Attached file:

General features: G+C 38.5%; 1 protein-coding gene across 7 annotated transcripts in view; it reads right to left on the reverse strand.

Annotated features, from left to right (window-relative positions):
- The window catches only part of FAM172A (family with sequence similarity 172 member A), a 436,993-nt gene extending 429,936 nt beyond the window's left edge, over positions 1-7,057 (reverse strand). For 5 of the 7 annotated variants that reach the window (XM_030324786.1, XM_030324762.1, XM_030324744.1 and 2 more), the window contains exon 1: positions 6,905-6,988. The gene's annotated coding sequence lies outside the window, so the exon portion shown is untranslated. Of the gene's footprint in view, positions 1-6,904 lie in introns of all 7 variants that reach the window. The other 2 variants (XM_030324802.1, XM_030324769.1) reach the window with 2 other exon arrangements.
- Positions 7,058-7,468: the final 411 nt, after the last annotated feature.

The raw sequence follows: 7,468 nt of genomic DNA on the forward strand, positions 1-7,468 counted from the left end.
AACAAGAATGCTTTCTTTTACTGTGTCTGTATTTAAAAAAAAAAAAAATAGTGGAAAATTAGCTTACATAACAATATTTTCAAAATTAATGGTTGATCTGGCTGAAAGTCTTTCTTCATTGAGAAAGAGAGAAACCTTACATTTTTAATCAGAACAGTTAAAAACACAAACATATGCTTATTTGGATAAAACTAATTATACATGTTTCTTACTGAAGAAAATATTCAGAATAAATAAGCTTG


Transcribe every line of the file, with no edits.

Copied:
General features: G+C 38.5%; 1 protein-coding gene across 7 annotated transcripts in view; it reads right to left on the reverse strand.

Annotated features, from left to right (window-relative positions):
- The window catches only part of FAM172A (family with sequence similarity 172 member A), a 436,993-nt gene extending 429,936 nt beyond the window's left edge, over positions 1-7,057 (reverse strand). For 5 of the 7 annotated variants that reach the window (XM_030324786.1, XM_030324762.1, XM_030324744.1 and 2 more), the window contains exon 1: positions 6,905-6,988. The gene's annotated coding sequence lies outside the window, so the exon portion shown is untranslated. Of the gene's footprint in view, positions 1-6,904 lie in introns of all 7 variants that reach the window. The other 2 variants (XM_030324802.1, XM_030324769.1) reach the window with 2 other exon arrangements.
- Positions 7,058-7,468: the final 411 nt, after the last annotated feature.

The raw sequence follows: 7,468 nt of genomic DNA on the forward strand, positions 1-7,468 counted from the left end.
AACAAGAATGCTTTCTTTTACTGTGTCTGTATTTAAAAAAAAAAAAAATAGTGGAAAATTAGCTTACATAACAATATTTTCAAAATTAATGGTTGATCTGGCTGAAAGTCTTTCTTCATTGAGAAAGAGAGAAACCTTACATTTTTAATCAGAACAGTTAAAAACACAAACATATGCTTATTTGGATAAAACTAATTATACATGTTTCTTACTGAAGAAAATATTCAGAATAAATAAGCTTG